Preparation Guide 7
Unlawful harassment in the workplace falls within the federal state of discrimination and therefore lies in violation of the Title VII of the Civil Rights Act of 1964 and other federal authority. One of the underlying problems of calling upon the above statue is that its interpretation can fail to encompass sexual harassment by persons of the same sex as a form violation of ones rights. This issue arose during the Oncale case where the district court dismissed the petition by the offended person on claims that the federal law did not regard same-sex sexual discrimination.
Vicarious liability refers to a tort doctrine that purposes to enforce the responsibility on an individual regarding the failure committed by another individual whereby the two harbor a special relationship. The doctrine assumes that an individual who harbors a particular legal relationship with another person has the responsibility on the latter’s act of negligence. Under this doctrine, persons such as the employer therefore harbor the liability of the negligent actions or omissions of their employees. Vicarious liability figures into claims of harassment by deeming the employer duly responsible for acts of harassment made his or her employees against other employees.
An employer can affirmatively defend against claims of vicarious liability by arguing that the facts of violation and ownership together call upon a prima facie rebuttable presumption that the employee committed the offense. With this regard, the ordinances and statues that are involved fail to render any of the inferred fact conclusive. Consequently, the presumption of vicarious responsibility is therefore revoked. The employer therefore argues that he or she is strictly liable for harassment that entails tangible employment action such as discriminatory reassignment or demotion. With this regard, the employer is able to raise an affirmative defense to liability successfully.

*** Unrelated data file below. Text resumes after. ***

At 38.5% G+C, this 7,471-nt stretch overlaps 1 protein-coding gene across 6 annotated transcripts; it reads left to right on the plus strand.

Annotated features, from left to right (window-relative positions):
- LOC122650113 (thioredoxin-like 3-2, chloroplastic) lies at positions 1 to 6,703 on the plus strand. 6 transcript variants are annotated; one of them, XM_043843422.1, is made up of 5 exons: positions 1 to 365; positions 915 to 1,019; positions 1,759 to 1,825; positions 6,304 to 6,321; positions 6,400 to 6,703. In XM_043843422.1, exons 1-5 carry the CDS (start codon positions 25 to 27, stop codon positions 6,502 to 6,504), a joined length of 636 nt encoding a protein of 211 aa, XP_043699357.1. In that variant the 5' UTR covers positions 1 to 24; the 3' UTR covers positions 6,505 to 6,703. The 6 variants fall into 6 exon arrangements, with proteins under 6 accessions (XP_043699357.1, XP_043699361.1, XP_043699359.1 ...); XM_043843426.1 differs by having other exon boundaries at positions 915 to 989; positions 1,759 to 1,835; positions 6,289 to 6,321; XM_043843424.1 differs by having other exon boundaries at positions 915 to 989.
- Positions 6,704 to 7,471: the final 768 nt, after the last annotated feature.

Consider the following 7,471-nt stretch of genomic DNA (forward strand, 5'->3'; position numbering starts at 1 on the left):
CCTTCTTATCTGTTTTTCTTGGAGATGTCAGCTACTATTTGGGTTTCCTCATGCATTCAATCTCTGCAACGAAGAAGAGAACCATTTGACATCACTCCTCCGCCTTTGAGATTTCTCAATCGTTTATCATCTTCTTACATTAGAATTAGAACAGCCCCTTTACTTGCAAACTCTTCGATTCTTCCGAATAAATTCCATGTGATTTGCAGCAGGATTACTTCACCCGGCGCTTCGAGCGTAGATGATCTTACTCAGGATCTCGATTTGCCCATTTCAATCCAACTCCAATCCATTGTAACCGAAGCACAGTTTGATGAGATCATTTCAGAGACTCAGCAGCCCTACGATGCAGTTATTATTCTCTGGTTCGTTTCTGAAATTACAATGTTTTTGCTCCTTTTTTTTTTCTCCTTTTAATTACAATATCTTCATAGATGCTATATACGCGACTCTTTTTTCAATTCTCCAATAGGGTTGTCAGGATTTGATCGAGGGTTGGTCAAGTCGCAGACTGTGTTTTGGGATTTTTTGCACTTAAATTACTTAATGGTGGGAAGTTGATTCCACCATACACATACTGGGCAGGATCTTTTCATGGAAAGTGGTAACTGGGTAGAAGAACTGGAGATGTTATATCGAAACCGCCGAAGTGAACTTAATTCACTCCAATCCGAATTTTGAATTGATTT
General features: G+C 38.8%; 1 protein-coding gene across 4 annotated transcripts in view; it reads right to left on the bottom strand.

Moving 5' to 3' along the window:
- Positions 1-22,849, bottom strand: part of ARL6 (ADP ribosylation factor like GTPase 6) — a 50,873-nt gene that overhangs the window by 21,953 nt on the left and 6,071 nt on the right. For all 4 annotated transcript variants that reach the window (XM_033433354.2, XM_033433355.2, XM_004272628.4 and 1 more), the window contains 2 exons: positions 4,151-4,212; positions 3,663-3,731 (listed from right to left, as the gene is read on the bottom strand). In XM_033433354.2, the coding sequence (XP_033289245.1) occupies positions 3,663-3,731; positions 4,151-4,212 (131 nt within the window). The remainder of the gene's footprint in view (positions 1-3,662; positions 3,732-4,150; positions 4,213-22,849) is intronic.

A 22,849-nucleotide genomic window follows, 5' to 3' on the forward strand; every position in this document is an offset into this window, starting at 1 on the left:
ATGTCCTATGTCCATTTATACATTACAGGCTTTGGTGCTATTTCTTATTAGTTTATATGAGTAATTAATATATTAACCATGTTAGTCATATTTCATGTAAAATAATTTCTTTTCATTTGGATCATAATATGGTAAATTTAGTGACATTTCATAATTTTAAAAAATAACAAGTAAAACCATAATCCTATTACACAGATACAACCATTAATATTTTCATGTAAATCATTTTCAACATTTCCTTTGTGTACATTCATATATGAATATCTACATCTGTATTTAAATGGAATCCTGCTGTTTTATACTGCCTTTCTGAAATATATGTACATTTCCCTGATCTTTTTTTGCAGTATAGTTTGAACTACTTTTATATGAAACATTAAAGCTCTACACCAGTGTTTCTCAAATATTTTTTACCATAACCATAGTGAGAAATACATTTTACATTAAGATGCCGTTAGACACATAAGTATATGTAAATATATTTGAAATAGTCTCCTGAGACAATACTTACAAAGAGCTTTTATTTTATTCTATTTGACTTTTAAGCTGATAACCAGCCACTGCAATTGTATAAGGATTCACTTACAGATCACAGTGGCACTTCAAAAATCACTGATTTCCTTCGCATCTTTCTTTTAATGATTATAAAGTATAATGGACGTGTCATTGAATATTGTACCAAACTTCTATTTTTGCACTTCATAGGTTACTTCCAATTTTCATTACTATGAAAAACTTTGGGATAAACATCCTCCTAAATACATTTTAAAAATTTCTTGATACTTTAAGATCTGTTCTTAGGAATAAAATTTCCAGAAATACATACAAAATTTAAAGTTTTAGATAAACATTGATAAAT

Another way is through contributory negligence. This often works in absolute defense. Under this defense, the employer can argue that the offended employee must have had prior knowledge of the risk involved and thus should take comparative responsibility for opting to continue working in light of the risks involved. In the Suders case, the employer could argue that the employee was harassed on various occasions but chose to continue working and thus should also be held responsible for her decision to work under the said conditions.
The factors that therefore establish harassment claims based on hostile environment are those that the employee did not have prior knowledge of the environment and where the employer failed to set up the necessary aspects to protect the employee from the hostile environment. The hostile environment must also be a result of a tangible employment action.
According to the Rankin case, the threshold question for consideration when an employee holding a public office asserts that their first Amendment rights have been violated is whether the speech entailed a matter of public concern. Another pivotal question for consideration is whether the speech has a greater concern in being said than the interest of the employer in suppressing such speech.
Although the first Amendment protects the rights of speech of the public employees from limitation by the government, the government bears the greater responsibility in the regulation of the speech made by its workers. According to the Pickering case, the balance is arrived between the interest of the employee as citizen in making a speech pertaining to public concern and the interest of the state as employer in enhancing the performance of the public services it is obliged to through its employees. This balancing act was also employed during the Pickering
Garcetti case whereby it was argued that public employees engaging in free speech while holding their official duties are not engaging in free speech as citizens with regards of maters of public concern but as government employees. With this regard, Rankin has not survived Garcetti because in all cases, the plaintiff’s First Amendment protection was disregarded because of their positions as government employees.